A "Safety Evaluation Report" for the Cassini mission done for The White
House by the U.S. government's Interagency Nuclear Safety Review Panel that
included NASA just obtained by Dr. Earl Budin, professor of radiology at
UCLA, says such a Cassini "flyby" accident would cause "several tens of
thousands of latent cancer fatalities worldwide." Independent scientists say
casualties could be much higher hundreds of thousands or millions dying.

A major effort is underway to get NASA to redirect the Cassini probe to the
Sun to be consumed rather than risk such a loss of life on Earth in a
"flyby" accident. But if NASA can't be stopped and the Cassini "flyby" goes
ahead and works there is still much more nuclear danger ahead. The General
Accounting Office in a May 1998 report entitled "Space Exploration: Power
Sources for Deep Space Probes" says: "NASA is currently studying eight
future space missions between 2000 and 2015 that will likely use
nuclear-fueled electric generators."

These nuclear shots would be launched from Florida with the Titan 4 as a
principle delivery vehicle. NASA began a shift to using the Titan 4 for its
nuclear missions in the wake of the 1986 Challenger accident -- the next
mission of the ill-fated Challenger was to loft a plutonium-fueled space
probe.

Pressure from Lockheed Martin, which not only manufactures the Titan 4 but
the plutonium systems, the nuclear-boosting U.S. Department of Energy and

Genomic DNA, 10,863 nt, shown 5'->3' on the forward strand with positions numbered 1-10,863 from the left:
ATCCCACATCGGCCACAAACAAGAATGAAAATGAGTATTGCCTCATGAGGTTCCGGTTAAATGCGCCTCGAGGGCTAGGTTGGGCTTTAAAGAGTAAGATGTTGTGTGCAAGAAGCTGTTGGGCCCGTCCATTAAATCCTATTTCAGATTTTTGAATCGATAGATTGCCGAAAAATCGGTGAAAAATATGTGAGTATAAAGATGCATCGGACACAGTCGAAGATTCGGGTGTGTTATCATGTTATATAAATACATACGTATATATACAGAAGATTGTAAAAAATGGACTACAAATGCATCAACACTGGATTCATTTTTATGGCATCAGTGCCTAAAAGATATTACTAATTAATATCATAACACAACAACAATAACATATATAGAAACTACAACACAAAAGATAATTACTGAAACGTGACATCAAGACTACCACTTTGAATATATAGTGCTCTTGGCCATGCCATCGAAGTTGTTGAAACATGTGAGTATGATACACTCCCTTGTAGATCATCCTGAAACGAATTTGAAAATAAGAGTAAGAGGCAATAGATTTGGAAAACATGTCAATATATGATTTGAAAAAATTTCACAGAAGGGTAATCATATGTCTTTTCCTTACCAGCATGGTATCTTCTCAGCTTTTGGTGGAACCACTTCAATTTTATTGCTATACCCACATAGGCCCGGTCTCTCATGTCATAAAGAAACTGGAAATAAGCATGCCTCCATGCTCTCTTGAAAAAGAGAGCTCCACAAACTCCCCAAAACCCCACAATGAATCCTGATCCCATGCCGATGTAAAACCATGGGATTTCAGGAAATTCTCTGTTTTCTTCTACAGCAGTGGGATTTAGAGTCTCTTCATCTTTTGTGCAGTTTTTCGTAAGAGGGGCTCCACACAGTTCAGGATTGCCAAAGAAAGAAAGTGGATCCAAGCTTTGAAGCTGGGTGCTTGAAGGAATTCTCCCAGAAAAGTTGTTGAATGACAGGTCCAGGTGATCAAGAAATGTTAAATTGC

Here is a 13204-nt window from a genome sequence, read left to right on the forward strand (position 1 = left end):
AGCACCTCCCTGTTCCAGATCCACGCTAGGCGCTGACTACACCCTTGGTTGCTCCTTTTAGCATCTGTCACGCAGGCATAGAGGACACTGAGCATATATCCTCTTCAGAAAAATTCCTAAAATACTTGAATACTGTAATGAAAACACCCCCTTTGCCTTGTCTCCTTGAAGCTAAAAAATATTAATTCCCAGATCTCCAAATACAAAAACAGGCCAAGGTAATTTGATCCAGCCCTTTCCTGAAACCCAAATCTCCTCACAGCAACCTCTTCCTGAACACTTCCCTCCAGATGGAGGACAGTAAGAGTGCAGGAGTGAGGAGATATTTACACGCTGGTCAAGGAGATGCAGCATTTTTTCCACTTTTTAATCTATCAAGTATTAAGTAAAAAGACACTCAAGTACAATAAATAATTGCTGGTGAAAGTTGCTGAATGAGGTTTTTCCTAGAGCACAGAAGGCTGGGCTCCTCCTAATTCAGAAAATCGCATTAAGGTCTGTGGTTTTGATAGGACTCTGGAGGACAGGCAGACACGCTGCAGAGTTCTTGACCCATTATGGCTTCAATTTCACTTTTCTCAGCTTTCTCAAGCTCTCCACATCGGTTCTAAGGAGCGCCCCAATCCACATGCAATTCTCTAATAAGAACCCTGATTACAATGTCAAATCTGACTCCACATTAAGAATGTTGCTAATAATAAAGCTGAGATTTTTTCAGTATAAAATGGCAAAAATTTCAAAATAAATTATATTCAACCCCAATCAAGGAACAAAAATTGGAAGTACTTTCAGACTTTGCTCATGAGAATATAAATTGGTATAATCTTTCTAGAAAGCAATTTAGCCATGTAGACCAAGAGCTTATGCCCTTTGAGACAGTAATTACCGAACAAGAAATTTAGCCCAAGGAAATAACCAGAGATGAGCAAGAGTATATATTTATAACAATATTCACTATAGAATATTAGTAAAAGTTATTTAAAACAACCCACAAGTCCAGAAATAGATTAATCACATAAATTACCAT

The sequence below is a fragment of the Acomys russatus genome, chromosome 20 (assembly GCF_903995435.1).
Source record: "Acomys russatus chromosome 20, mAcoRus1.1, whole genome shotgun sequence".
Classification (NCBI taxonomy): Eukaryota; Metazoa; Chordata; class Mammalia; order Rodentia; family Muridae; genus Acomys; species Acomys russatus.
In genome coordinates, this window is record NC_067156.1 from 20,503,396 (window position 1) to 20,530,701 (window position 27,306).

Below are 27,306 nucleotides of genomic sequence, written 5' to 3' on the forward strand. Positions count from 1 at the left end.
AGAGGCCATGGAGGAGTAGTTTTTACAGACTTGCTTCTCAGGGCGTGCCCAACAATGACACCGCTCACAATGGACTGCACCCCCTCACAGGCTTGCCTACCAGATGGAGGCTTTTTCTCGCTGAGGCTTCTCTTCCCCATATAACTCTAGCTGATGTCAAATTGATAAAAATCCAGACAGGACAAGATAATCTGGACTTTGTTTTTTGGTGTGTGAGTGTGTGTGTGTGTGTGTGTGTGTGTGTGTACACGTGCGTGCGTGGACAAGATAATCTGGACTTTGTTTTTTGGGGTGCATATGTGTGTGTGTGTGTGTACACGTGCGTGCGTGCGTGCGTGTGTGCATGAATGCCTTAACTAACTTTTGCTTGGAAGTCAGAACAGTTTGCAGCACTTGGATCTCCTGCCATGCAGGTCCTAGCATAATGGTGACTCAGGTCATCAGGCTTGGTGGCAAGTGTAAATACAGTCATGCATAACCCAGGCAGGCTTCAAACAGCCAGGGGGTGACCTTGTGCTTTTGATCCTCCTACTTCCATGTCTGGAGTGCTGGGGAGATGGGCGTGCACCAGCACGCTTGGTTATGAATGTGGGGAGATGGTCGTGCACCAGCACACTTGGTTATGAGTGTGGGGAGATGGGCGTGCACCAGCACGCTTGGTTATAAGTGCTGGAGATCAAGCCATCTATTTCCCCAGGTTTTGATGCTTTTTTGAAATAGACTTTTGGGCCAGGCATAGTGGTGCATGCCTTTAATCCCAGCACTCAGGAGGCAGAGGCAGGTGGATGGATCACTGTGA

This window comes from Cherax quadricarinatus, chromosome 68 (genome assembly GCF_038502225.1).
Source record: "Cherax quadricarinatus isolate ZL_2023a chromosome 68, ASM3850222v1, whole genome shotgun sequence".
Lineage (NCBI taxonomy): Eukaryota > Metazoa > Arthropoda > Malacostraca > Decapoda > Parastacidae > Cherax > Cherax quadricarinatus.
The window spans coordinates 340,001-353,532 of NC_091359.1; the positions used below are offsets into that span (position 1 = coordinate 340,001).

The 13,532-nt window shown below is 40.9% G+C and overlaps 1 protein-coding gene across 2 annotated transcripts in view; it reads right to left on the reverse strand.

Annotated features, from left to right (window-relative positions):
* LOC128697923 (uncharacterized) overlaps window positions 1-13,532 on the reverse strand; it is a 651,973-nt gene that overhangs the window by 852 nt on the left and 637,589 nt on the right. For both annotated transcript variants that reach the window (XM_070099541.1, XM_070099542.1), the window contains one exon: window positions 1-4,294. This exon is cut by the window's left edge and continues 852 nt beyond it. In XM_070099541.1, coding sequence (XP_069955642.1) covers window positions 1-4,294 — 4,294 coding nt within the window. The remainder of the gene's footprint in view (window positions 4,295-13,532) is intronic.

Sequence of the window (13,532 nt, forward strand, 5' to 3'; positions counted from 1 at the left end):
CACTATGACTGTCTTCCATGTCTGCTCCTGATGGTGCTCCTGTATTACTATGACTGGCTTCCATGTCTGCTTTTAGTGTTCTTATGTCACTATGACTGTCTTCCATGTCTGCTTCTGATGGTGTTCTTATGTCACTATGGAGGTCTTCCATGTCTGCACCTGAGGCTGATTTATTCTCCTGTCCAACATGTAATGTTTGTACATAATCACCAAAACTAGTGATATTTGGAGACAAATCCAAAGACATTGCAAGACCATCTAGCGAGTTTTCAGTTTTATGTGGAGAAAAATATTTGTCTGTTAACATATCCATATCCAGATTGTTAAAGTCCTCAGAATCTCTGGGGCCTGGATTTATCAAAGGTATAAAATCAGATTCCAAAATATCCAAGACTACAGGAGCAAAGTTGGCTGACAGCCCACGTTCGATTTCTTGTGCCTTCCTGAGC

the national nuclear labs have much to do with why NASA insists on the
life-threatening use of nuclear power on space devices. Then there is the
military connection. The U.S. military is seeking to deploy spaceborne
weaponry especially lasers. As the 1996 Air Force Report "New World Vistas:
Air and Space Power for the 21st Century" states: "In the next two decades,
new technologies will allow the fielding of space-based weapons of
devastating effectiveness." But these weapons need large amounts of power,
stresses "New World Vistas," going on: "A natural technology to enable high
power is nuclear power in space."

Only modest amounts of electricity are produced by plutonium on space probes
745 watts on the Cassini mission to power instruments. This could be
generated by safe, solar photovoltaic cells even far from the sun. Indeed,
the European Space Agency is readying its Rosetta space probe to fly past
the orbit of Jupiter to rendezvous with a comet and using solar energy to
generate 500 watts instead of plutonium.

NASA, after seeing its budget drop with the end of the Apollo missions to
the moon, got ever tighter with the Pentagon. The Pentagon would like to
deploy weaponry powered by nuclear systems in space and this is another
reason why NASA, seeking to stay in step with the military, insists on
nuclear power on in space even if it kills us.

What can you do? Pick up your telephone right now and call Bruce Gagnon,
coordinator of the Global Network Against Weapons & Nuclear Power in Space
at (352) 337-9274 and join the challenge to end this madness. Get involved
in the space work in Florida of the Florida Coalition For Peace & Justice.
Call the coalition (352) 468-3295. Log onto the Stop Cassini Earth Flyby web
site at http://www.nonviolence.org/noflyby. You'll find petitions at the
site and recommendations of where you can direct your protests.

The space program involves risks. Accidents will happen. But by including
nuclear power and moving to space weaponry, the risks are greatly expanded
to include the lives of people all over the world.